Washington – Johnson & Johnson’s subsidiary Acclarent chose to pay more than $18 million to resolve various claims of illegally marketing a medical device.
Acclarent, Inc. was founded in 2004 and began as a privately held, venture-backed company. A year later In May 2005, it received FDA approval for its first creation, the Relieva Balloon Sinuplasty technology.
In 2006 Acclarent won FDA clearance to market a device known as the Relieva Stratus MicroFlow Spacer. This device was supposed to be used only with saline to maintain sinus openings following surgery.
The company sought to expand the device’s indication, wanting to market it as a drug delivery device, but this idea was rejected in 2007 by the FDA.
In 2010 the company was sell to Johnson & Johnson ($JNJ) for $785 million. That same year, Acclarent added a warning to its label regarding the use of the Stratus as a drug delivery device.
The controversy began when the U.S. Department of Justice claimed that Acclarent employees, William Facteau, former CEO and Patrick Fabian, former Vice President of sales, intentionally tried to defraud both the FDA and Johnson & Johnson by continued to market the Stratus as drug delivery device.
The government claimed it has proof that company employees trained physicians using a video that demonstrated the Relieva Stratus MicroFlow Spacer being used with prescription corticosteroid Kenalog-40.
“The FDA approval process serves an important role in ensuring that federal health care participants receive devices that are safe, effective and medically appropriate. We will not permit companies to circumvent that process and put profits over patient safety,” Principal Deputy Assistant Attorney General Benjamin C. Mizer, head of the Justice Department’s Civil Division., in a press release.
In 2013, the company discontinued all sales of the Relieva Stratus MicroFlow Spacer and withdrew all the FDA marketing clearances for it.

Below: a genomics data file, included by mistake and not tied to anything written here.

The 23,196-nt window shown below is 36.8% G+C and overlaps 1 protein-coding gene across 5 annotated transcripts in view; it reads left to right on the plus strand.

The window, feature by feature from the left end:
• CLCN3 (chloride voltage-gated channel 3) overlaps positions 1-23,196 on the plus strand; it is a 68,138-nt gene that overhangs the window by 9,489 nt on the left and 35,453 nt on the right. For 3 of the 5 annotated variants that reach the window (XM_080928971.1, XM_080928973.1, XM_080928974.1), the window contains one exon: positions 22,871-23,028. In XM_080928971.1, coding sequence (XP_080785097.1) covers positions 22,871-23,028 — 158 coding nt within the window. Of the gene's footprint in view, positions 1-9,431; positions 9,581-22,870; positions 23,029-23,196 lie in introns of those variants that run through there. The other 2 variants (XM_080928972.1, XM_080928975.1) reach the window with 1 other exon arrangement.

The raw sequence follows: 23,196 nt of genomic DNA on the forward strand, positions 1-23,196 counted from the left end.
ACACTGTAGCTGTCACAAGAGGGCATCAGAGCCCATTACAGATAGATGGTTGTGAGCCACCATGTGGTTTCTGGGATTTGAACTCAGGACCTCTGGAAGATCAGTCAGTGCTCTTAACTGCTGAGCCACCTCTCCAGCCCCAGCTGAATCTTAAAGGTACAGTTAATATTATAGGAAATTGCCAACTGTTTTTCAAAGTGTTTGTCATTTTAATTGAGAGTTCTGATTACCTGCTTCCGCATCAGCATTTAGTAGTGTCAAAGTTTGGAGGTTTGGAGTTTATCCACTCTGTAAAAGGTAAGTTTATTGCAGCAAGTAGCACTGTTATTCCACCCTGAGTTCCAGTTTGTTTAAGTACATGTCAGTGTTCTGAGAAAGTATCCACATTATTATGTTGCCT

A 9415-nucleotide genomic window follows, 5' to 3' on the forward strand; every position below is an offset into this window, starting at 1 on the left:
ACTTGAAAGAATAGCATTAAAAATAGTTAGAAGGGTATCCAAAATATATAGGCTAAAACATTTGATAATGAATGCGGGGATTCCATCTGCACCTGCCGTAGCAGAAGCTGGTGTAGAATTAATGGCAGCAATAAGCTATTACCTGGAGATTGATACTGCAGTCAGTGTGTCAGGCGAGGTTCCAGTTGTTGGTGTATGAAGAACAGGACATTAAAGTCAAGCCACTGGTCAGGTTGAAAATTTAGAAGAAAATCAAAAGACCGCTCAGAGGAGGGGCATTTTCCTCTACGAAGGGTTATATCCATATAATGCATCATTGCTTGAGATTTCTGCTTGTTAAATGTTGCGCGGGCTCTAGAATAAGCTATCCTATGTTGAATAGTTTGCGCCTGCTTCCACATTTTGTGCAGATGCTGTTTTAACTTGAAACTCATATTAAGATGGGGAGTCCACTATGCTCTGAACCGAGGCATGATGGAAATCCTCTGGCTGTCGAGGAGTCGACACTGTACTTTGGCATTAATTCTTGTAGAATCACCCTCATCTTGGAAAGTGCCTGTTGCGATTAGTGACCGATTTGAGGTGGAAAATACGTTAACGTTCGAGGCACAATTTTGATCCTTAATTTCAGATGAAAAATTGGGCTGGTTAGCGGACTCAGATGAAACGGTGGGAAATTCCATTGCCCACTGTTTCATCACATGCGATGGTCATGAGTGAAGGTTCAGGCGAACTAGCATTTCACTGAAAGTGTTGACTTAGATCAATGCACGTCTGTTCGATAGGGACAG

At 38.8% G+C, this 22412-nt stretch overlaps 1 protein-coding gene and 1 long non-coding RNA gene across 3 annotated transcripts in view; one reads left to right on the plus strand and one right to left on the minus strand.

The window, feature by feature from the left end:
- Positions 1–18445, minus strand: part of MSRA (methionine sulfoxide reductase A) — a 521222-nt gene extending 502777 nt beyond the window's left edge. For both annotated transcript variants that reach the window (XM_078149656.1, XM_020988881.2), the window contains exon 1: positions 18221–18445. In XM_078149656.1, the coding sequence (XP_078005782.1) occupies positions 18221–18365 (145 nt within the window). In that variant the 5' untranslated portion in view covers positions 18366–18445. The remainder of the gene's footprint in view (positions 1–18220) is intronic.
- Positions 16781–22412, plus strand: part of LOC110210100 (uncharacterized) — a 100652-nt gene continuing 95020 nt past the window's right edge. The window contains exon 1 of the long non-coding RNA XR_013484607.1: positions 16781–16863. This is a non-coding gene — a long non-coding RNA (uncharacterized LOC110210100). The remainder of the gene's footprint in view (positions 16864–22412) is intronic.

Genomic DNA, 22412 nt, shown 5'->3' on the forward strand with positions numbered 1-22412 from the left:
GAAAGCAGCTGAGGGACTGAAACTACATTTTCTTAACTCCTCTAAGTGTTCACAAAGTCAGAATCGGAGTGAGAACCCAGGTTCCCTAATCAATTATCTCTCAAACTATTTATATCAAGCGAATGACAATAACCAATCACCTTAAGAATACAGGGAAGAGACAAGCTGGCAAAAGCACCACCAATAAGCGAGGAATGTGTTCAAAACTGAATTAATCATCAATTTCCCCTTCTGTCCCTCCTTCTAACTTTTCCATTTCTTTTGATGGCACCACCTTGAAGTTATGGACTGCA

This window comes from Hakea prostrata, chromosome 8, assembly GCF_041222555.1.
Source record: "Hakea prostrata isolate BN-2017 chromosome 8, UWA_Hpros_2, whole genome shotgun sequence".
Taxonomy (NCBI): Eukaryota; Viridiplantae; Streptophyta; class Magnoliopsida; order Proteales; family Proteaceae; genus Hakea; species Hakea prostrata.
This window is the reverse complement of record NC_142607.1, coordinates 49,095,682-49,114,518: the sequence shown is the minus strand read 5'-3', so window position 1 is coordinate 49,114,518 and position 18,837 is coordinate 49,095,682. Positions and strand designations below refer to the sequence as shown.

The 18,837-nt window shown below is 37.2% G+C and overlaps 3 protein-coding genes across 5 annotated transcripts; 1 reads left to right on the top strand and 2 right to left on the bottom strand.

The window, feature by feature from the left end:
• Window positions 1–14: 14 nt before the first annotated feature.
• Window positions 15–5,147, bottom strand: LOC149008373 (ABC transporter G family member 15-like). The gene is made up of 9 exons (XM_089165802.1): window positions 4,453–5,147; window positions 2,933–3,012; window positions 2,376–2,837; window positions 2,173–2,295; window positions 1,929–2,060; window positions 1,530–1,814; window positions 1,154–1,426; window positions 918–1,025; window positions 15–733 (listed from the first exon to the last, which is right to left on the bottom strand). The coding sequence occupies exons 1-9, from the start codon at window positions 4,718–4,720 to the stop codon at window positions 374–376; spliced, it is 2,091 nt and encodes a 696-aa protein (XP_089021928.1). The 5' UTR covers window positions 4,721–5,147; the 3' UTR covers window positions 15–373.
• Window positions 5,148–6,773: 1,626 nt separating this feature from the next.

William Facteau was the person accused by Department of Justice of improperly marketing the device.
Now, a jury in federal court has acquitted him on fourteen pending felony counts stemming from an indictment in April 2015. However, the same jury found him and Patrick Fabian guilty of 10 misdemeanor counts of “introducing adulterated and misbranded medical devices into interstate commerce.”
Reid Weingarten, Facteau’s attorney, is planning to appeal the misdemeanor charges, claiming the legal team “will fight vigorously” and “will not rest until Mr. Facteau is completely vindicated”.
A year full of controversies
2016 has been a year full of discussions for Johnson & Johnson and its subsidiaries. On February, J&J was ordered to pay $72 million to Jackie Fox’s family who claimed talcum powder caused her ovarian cancer.
Mrs. Fox denounced she used the company’s products for thirty-five years until she was diagnosed with ovarian cancer in 2013 and finally passing away in 2015.
The jury claimed the company had failed to warn users of the potential dangers of talcum despite what the American Cancer Society stated in 1999. However most cancer experts believe the link is unproven.
Still, Johnson & Johnson is currently facing 1,200 suits only in the US from customers who claim they were not warned about the risks of talcum powder.
“It was really clear they were hiding something,” said Krista Smith, the jury foreman. “All they had to do was put a warning label on.”
Source: The Wall Street Journal